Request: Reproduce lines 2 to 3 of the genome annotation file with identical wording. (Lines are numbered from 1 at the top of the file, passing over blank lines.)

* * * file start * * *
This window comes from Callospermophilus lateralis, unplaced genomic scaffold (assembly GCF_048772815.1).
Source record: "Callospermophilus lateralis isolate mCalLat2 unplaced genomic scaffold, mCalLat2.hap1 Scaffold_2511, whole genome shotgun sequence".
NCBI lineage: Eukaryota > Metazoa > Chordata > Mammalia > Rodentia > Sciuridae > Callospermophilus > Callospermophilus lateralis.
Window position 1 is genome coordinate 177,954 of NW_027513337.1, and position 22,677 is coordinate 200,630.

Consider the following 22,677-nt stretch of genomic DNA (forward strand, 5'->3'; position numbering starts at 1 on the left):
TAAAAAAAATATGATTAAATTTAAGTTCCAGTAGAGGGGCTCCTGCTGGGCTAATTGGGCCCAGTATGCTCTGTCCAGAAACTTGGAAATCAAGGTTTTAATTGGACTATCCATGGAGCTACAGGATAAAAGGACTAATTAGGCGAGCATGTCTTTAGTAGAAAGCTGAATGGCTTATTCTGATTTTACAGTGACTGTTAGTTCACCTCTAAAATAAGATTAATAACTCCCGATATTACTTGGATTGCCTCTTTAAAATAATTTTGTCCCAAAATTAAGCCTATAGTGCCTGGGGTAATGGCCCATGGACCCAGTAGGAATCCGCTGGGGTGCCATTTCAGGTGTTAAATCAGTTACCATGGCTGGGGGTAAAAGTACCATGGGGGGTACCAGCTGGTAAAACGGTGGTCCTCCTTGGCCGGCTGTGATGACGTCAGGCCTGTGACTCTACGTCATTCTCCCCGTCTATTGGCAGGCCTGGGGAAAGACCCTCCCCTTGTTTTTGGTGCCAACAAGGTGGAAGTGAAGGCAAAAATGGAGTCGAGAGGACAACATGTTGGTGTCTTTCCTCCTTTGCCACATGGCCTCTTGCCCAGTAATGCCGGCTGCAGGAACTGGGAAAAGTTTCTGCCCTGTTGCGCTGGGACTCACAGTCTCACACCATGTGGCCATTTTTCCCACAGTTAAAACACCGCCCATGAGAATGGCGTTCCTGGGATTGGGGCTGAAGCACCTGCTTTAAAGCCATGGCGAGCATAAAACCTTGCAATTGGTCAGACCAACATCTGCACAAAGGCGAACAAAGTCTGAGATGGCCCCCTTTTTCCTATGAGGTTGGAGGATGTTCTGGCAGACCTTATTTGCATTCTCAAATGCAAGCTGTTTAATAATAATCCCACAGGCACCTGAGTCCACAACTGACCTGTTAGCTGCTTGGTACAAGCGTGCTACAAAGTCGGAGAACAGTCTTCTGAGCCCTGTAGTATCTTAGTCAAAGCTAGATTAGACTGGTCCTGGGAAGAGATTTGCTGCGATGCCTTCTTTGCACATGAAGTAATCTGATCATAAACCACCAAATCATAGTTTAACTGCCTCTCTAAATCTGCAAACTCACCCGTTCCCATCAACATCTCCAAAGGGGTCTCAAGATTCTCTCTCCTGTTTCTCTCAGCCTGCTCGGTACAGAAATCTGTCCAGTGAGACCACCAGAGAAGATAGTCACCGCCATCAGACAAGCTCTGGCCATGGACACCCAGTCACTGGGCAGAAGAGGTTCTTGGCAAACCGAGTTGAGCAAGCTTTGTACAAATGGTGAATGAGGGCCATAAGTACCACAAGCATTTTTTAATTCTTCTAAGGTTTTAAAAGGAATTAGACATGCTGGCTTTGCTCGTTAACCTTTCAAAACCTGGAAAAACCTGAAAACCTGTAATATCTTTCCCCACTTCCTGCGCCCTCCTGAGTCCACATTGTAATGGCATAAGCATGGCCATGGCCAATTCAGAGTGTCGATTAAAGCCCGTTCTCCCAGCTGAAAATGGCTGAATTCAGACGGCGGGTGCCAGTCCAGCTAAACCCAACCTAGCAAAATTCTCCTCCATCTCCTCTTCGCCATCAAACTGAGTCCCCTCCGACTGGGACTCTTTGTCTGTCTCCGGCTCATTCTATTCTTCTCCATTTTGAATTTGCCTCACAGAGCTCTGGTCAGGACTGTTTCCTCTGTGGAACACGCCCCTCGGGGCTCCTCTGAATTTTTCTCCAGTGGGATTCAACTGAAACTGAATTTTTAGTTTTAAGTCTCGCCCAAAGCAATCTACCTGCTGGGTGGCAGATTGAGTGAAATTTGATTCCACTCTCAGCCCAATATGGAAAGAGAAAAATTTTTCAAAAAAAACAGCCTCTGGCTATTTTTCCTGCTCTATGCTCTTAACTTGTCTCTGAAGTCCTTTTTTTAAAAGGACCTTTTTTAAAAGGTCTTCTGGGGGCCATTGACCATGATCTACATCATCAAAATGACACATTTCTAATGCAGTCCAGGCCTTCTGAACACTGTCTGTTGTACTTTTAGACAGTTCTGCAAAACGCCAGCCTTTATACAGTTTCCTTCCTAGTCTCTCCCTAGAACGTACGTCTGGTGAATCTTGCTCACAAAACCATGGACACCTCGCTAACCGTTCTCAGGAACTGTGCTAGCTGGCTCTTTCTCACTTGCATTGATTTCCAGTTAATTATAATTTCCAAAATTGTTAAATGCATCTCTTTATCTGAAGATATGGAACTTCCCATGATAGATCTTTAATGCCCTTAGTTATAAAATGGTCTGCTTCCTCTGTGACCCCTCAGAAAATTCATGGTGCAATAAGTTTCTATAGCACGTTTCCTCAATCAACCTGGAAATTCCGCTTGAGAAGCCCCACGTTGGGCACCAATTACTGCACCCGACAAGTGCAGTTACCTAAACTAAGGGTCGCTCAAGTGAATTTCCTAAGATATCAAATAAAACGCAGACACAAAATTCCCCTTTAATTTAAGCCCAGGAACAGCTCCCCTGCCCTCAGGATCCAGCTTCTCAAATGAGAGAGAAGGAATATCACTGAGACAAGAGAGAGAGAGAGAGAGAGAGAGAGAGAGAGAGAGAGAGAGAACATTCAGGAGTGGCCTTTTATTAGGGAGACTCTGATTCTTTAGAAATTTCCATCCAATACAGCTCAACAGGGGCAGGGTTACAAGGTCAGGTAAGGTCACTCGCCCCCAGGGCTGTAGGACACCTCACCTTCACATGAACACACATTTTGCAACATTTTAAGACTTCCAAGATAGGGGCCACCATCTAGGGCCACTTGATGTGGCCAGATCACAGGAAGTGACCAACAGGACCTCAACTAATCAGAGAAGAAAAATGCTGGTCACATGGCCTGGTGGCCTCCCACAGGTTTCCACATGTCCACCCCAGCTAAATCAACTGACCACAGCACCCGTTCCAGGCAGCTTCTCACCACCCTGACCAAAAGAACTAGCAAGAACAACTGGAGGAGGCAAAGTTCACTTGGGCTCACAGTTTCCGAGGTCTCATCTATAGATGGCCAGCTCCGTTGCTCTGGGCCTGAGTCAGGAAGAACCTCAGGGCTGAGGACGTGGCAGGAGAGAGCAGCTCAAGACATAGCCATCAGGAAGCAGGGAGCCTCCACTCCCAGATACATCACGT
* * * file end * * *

Source record: "Callospermophilus lateralis isolate mCalLat2 unplaced genomic scaffold, mCalLat2.hap1 Scaffold_2511, whole genome shotgun sequence".
NCBI lineage: Eukaryota > Metazoa > Chordata > Mammalia > Rodentia > Sciuridae > Callospermophilus > Callospermophilus lateralis.